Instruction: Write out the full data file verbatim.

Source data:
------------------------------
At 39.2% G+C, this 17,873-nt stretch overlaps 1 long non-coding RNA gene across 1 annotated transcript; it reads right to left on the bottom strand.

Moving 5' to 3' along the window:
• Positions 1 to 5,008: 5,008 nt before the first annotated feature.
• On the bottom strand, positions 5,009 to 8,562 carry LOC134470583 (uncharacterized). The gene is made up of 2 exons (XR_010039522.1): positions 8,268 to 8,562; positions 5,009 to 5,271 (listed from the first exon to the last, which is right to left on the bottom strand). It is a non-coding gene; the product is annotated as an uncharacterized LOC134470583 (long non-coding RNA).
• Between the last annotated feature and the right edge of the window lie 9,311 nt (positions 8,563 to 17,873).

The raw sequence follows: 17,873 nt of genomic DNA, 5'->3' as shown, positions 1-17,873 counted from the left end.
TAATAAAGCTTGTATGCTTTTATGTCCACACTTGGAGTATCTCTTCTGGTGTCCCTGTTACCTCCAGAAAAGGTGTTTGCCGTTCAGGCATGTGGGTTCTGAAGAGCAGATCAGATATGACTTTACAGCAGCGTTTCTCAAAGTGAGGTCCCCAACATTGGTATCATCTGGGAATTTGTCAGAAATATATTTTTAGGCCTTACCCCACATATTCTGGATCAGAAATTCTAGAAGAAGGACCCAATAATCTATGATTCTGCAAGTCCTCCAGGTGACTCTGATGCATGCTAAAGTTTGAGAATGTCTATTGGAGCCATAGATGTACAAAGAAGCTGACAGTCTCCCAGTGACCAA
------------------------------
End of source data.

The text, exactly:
At 39.2% G+C, this 17,873-nt stretch overlaps 1 long non-coding RNA gene across 1 annotated transcript; it reads right to left on the bottom strand.

Moving 5' to 3' along the window:
• Positions 1 to 5,008: 5,008 nt before the first annotated feature.
• On the bottom strand, positions 5,009 to 8,562 carry LOC134470583 (uncharacterized). The gene is made up of 2 exons (XR_010039522.1): positions 8,268 to 8,562; positions 5,009 to 5,271 (listed from the first exon to the last, which is right to left on the bottom strand). It is a non-coding gene; the product is annotated as an uncharacterized LOC134470583 (long non-coding RNA).
• Between the last annotated feature and the right edge of the window lie 9,311 nt (positions 8,563 to 17,873).

The raw sequence follows: 17,873 nt of genomic DNA, 5'->3' as shown, positions 1-17,873 counted from the left end.
TAATAAAGCTTGTATGCTTTTATGTCCACACTTGGAGTATCTCTTCTGGTGTCCCTGTTACCTCCAGAAAAGGTGTTTGCCGTTCAGGCATGTGGGTTCTGAAGAGCAGATCAGATATGACTTTACAGCAGCGTTTCTCAAAGTGAGGTCCCCAACATTGGTATCATCTGGGAATTTGTCAGAAATATATTTTTAGGCCTTACCCCACATATTCTGGATCAGAAATTCTAGAAGAAGGACCCAATAATCTATGATTCTGCAAGTCCTCCAGGTGACTCTGATGCATGCTAAAGTTTGAGAATGTCTATTGGAGCCATAGATGTACAAAGAAGCTGACAGTCTCCCAGTGACCAA